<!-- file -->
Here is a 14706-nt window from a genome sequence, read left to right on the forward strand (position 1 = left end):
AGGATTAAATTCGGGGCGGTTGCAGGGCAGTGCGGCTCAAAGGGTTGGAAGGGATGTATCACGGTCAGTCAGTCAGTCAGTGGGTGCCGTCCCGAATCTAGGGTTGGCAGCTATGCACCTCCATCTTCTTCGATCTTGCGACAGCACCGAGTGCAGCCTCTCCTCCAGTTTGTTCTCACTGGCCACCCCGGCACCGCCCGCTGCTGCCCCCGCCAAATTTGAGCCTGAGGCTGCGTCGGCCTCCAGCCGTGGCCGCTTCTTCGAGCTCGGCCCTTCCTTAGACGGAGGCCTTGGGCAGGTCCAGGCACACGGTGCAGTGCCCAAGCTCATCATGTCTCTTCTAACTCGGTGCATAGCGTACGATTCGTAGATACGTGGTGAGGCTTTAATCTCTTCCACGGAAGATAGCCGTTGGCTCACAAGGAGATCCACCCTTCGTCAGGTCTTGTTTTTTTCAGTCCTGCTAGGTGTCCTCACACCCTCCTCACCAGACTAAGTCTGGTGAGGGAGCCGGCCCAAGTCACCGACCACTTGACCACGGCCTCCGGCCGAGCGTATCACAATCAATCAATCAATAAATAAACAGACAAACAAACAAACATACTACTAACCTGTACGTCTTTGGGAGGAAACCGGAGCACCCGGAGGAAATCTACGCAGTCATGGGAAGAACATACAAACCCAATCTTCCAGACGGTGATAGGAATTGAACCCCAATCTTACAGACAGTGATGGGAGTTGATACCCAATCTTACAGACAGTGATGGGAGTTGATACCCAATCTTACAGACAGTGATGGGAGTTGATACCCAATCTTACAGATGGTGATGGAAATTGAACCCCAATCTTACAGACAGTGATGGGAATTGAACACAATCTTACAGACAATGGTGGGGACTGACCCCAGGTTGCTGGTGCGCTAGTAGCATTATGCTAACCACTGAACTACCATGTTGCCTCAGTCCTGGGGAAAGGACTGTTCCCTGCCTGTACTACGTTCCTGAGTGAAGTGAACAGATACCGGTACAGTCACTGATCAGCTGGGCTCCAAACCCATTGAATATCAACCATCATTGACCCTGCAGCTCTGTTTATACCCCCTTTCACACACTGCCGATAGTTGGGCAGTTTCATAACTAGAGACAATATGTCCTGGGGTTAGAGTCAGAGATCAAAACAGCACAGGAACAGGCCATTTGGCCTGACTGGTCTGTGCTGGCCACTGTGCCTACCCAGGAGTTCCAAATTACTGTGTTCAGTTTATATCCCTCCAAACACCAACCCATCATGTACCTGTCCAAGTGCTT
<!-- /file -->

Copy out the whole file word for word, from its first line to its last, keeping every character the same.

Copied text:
Here is a 14706-nt window from a genome sequence, read left to right on the forward strand (position 1 = left end):
AGGATTAAATTCGGGGCGGTTGCAGGGCAGTGCGGCTCAAAGGGTTGGAAGGGATGTATCACGGTCAGTCAGTCAGTCAGTGGGTGCCGTCCCGAATCTAGGGTTGGCAGCTATGCACCTCCATCTTCTTCGATCTTGCGACAGCACCGAGTGCAGCCTCTCCTCCAGTTTGTTCTCACTGGCCACCCCGGCACCGCCCGCTGCTGCCCCCGCCAAATTTGAGCCTGAGGCTGCGTCGGCCTCCAGCCGTGGCCGCTTCTTCGAGCTCGGCCCTTCCTTAGACGGAGGCCTTGGGCAGGTCCAGGCACACGGTGCAGTGCCCAAGCTCATCATGTCTCTTCTAACTCGGTGCATAGCGTACGATTCGTAGATACGTGGTGAGGCTTTAATCTCTTCCACGGAAGATAGCCGTTGGCTCACAAGGAGATCCACCCTTCGTCAGGTCTTGTTTTTTTCAGTCCTGCTAGGTGTCCTCACACCCTCCTCACCAGACTAAGTCTGGTGAGGGAGCCGGCCCAAGTCACCGACCACTTGACCACGGCCTCCGGCCGAGCGTATCACAATCAATCAATCAATAAATAAACAGACAAACAAACAAACATACTACTAACCTGTACGTCTTTGGGAGGAAACCGGAGCACCCGGAGGAAATCTACGCAGTCATGGGAAGAACATACAAACCCAATCTTCCAGACGGTGATAGGAATTGAACCCCAATCTTACAGACAGTGATGGGAGTTGATACCCAATCTTACAGACAGTGATGGGAGTTGATACCCAATCTTACAGACAGTGATGGGAGTTGATACCCAATCTTACAGATGGTGATGGAAATTGAACCCCAATCTTACAGACAGTGATGGGAATTGAACACAATCTTACAGACAATGGTGGGGACTGACCCCAGGTTGCTGGTGCGCTAGTAGCATTATGCTAACCACTGAACTACCATGTTGCCTCAGTCCTGGGGAAAGGACTGTTCCCTGCCTGTACTACGTTCCTGAGTGAAGTGAACAGATACCGGTACAGTCACTGATCAGCTGGGCTCCAAACCCATTGAATATCAACCATCATTGACCCTGCAGCTCTGTTTATACCCCCTTTCACACACTGCCGATAGTTGGGCAGTTTCATAACTAGAGACAATATGTCCTGGGGTTAGAGTCAGAGATCAAAACAGCACAGGAACAGGCCATTTGGCCTGACTGGTCTGTGCTGGCCACTGTGCCTACCCAGGAGTTCCAAATTACTGTGTTCAGTTTATATCCCTCCAAACACCAACCCATCATGTACCTGTCCAAGTGCTT